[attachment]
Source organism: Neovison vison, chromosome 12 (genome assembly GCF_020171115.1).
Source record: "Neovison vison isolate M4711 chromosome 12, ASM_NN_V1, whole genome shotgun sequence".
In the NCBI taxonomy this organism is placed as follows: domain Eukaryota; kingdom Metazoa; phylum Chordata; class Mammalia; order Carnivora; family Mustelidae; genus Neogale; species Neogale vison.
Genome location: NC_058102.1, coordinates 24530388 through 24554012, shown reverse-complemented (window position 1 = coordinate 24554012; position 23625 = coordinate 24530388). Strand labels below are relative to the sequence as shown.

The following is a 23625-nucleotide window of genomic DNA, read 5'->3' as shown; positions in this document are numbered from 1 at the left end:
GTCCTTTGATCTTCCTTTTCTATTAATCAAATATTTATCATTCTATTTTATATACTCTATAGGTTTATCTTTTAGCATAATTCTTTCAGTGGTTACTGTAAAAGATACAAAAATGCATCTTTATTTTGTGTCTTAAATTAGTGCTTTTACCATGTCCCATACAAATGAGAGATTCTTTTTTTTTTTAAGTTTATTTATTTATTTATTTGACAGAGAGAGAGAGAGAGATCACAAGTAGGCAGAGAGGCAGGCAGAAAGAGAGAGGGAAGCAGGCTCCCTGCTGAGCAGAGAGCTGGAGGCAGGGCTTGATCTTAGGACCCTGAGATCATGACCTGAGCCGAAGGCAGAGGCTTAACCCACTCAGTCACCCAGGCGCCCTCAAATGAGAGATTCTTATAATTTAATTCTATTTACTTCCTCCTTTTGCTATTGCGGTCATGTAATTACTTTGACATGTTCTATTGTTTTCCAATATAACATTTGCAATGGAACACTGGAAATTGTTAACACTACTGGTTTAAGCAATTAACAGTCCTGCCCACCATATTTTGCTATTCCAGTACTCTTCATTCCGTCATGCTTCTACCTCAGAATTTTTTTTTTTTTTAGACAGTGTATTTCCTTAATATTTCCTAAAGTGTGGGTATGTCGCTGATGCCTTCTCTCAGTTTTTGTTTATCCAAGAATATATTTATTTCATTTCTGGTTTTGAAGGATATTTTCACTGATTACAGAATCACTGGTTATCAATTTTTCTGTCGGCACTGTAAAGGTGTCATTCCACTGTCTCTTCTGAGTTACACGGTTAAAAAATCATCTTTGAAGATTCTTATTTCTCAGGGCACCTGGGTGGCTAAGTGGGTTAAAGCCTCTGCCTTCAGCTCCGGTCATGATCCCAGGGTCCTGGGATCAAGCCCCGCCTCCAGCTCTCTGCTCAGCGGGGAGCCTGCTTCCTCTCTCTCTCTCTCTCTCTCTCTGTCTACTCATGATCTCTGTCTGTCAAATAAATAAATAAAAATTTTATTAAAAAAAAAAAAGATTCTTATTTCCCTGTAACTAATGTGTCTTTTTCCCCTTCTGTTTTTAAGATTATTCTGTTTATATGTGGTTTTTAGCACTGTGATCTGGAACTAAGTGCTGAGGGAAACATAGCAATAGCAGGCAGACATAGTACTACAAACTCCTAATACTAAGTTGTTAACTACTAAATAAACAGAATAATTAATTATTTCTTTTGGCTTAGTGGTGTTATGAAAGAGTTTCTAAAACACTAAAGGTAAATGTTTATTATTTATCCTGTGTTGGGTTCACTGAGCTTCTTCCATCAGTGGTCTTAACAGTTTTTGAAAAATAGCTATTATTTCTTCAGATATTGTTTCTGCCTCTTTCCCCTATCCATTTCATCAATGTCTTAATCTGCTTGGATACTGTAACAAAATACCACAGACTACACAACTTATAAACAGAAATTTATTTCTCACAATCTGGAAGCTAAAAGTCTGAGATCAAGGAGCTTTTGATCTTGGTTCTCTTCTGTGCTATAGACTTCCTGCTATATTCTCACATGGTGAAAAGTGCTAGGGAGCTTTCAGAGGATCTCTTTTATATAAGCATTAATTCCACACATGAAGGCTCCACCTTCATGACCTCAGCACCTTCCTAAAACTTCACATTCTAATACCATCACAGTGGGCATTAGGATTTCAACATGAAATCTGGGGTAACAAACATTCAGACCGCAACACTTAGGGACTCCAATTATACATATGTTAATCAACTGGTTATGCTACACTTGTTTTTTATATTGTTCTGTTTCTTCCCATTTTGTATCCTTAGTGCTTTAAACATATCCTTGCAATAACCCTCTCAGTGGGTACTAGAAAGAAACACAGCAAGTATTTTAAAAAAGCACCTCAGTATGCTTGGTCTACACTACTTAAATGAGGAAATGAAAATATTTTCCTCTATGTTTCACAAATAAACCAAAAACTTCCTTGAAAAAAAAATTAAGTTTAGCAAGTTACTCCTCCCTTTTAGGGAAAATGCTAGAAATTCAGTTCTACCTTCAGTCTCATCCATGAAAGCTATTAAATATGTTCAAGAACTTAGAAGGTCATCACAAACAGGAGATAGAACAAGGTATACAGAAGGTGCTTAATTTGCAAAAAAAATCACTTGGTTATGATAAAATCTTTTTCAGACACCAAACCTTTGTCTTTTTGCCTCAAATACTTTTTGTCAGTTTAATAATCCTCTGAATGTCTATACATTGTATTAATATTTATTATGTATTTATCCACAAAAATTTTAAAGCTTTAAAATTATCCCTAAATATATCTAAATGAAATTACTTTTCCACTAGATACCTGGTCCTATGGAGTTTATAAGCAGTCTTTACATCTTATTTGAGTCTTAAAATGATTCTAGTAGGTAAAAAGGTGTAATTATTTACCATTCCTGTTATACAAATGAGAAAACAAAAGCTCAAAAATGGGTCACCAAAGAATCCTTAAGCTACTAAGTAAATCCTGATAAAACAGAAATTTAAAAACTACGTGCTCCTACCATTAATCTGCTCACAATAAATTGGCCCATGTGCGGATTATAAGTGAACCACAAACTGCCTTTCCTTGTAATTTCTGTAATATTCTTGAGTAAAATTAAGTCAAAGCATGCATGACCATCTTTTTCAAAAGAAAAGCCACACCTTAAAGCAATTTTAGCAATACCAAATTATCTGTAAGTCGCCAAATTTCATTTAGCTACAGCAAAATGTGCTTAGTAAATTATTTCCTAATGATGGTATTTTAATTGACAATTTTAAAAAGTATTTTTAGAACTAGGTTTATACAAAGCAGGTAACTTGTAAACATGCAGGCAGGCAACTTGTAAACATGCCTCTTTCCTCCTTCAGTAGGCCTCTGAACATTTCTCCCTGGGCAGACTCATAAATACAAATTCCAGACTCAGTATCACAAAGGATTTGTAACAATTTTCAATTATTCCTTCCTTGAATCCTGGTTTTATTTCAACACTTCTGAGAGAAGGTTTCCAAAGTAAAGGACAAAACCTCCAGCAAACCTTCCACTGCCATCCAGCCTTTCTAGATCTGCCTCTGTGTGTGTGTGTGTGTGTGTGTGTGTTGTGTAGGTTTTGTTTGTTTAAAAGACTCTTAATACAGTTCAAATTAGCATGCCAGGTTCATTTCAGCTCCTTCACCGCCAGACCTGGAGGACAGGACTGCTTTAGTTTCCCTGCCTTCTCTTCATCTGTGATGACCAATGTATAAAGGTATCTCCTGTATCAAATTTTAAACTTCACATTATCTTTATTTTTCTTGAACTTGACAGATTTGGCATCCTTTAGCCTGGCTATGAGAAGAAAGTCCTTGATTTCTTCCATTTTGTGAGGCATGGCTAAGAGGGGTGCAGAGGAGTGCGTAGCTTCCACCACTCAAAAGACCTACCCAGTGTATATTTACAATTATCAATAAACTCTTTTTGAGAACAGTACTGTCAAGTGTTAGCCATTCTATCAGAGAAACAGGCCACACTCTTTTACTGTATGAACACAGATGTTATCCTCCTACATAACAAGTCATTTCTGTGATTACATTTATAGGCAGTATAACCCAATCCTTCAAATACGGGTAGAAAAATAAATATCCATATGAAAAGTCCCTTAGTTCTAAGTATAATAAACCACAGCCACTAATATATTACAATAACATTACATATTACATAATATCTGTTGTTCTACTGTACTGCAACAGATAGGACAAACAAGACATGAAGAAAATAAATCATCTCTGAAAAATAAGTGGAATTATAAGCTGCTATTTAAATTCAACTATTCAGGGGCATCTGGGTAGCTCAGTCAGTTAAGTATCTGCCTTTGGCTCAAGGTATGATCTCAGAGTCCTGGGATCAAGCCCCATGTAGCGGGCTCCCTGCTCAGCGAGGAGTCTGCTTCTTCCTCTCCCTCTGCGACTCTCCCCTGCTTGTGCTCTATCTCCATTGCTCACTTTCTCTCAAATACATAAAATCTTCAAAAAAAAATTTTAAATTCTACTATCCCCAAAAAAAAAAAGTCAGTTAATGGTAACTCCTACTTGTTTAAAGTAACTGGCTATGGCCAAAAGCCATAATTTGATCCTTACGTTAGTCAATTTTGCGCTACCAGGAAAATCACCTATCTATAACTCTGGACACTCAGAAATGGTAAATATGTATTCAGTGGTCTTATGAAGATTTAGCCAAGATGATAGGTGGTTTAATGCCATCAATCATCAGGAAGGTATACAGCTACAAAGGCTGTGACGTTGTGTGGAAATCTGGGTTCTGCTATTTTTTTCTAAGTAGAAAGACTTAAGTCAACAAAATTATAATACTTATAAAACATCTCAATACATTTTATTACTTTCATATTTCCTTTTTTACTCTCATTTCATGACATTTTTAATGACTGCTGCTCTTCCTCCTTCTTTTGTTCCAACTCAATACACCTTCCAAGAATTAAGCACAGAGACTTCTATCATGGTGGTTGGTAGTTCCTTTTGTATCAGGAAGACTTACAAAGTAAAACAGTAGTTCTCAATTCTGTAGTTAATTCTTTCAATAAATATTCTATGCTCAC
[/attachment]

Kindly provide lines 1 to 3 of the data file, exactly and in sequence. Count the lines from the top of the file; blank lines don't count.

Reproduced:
Source organism: Neovison vison, chromosome 12 (genome assembly GCF_020171115.1).
Source record: "Neovison vison isolate M4711 chromosome 12, ASM_NN_V1, whole genome shotgun sequence".
In the NCBI taxonomy this organism is placed as follows: domain Eukaryota; kingdom Metazoa; phylum Chordata; class Mammalia; order Carnivora; family Mustelidae; genus Neogale; species Neogale vison.